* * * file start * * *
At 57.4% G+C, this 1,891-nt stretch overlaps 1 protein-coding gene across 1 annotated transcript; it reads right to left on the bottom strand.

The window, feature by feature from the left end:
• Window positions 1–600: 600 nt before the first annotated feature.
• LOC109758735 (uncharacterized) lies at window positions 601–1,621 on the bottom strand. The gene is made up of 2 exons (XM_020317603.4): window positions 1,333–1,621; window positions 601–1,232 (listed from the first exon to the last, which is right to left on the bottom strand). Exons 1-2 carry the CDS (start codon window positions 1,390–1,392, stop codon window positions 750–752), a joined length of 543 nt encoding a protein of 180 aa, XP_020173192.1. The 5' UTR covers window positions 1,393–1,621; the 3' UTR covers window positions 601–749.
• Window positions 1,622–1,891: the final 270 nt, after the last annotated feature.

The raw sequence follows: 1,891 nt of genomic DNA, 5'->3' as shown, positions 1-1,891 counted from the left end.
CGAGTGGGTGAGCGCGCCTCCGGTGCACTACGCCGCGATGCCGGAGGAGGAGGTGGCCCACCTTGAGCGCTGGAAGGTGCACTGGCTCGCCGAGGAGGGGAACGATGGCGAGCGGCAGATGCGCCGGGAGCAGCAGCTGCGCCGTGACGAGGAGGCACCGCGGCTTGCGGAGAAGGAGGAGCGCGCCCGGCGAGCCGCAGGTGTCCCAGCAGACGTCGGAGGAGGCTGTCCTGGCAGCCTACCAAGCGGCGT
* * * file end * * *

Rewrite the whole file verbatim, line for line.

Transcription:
At 57.4% G+C, this 1,891-nt stretch overlaps 1 protein-coding gene across 1 annotated transcript; it reads right to left on the bottom strand.

The window, feature by feature from the left end:
• Window positions 1–600: 600 nt before the first annotated feature.
• LOC109758735 (uncharacterized) lies at window positions 601–1,621 on the bottom strand. The gene is made up of 2 exons (XM_020317603.4): window positions 1,333–1,621; window positions 601–1,232 (listed from the first exon to the last, which is right to left on the bottom strand). Exons 1-2 carry the CDS (start codon window positions 1,390–1,392, stop codon window positions 750–752), a joined length of 543 nt encoding a protein of 180 aa, XP_020173192.1. The 5' UTR covers window positions 1,393–1,621; the 3' UTR covers window positions 601–749.
• Window positions 1,622–1,891: the final 270 nt, after the last annotated feature.

The raw sequence follows: 1,891 nt of genomic DNA, 5'->3' as shown, positions 1-1,891 counted from the left end.
CGAGTGGGTGAGCGCGCCTCCGGTGCACTACGCCGCGATGCCGGAGGAGGAGGTGGCCCACCTTGAGCGCTGGAAGGTGCACTGGCTCGCCGAGGAGGGGAACGATGGCGAGCGGCAGATGCGCCGGGAGCAGCAGCTGCGCCGTGACGAGGAGGCACCGCGGCTTGCGGAGAAGGAGGAGCGCGCCCGGCGAGCCGCAGGTGTCCCAGCAGACGTCGGAGGAGGCTGTCCTGGCAGCCTACCAAGCGGCGT